A useful skeptical look at Obama's touted contributions to the Senate's efforts on immigration reform, from today's Post:
After weeks of arduous negotiations, on April 6, 2006, a bipartisan group of senators burst out of the "President's Room," just off the Senate chamber, with a deal on new immigration policy. ... [W]hen Obama went before the microphones, he was generous with his list of senators to congratulate -- a list that included himself.
"I want to cite Lindsey Graham, Sam Brownback, Mel Martinez, Ken Salazar, myself, Dick Durbin, Joe Lieberman . . . who've actually had to wake up early to try to hammer this stuff out," he said.
To Senate staff members, who had been arriving for 7 a.m. negotiating sessions for weeks, it was a galling moment. Those morning sessions had attracted just three to four senators a side, Sen. Arlen Specter (R-Pa.) recalled, each deeply involved in the issue. Obama was not one of them.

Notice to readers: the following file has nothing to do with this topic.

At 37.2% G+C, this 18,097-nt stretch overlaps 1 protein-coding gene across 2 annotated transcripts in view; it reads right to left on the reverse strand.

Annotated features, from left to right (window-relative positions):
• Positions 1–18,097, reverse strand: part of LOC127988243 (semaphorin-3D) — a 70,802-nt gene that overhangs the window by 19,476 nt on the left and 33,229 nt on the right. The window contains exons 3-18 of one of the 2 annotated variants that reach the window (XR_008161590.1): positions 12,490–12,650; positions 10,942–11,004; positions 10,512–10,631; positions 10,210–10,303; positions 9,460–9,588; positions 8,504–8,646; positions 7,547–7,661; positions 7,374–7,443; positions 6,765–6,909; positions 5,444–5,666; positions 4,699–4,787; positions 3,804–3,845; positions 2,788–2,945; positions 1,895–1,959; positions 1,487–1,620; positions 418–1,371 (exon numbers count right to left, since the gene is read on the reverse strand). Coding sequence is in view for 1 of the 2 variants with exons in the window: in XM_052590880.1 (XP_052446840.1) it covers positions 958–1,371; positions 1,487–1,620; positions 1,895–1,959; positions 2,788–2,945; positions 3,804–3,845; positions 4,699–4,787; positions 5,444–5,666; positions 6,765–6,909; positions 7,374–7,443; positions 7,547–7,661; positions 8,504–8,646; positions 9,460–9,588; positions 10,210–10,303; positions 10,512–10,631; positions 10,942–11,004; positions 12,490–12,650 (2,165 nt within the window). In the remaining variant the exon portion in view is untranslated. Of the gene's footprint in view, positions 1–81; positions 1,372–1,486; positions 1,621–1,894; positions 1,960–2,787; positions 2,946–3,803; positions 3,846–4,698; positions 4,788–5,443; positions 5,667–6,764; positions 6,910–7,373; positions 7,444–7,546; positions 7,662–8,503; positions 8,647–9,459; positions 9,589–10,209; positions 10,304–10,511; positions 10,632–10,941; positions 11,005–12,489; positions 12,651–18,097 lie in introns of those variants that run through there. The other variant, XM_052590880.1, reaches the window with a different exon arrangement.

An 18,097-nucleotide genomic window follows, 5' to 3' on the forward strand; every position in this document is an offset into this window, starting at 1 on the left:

When I was writing about the immigration compromise bill last spring, I heard some carping from Senate staffers that Obama, who was then presenting himself as a uniter, wasn't around much to smooth the passage of what might have been the biggest bipartisan accomplishment of the 110th term. So it was a little weird to hear Ted Kennedy praising his work on the attempted reforms when he endorsed Obama, although I guess Teddy -- as the doomed compromise bill's biggest champion -- would know.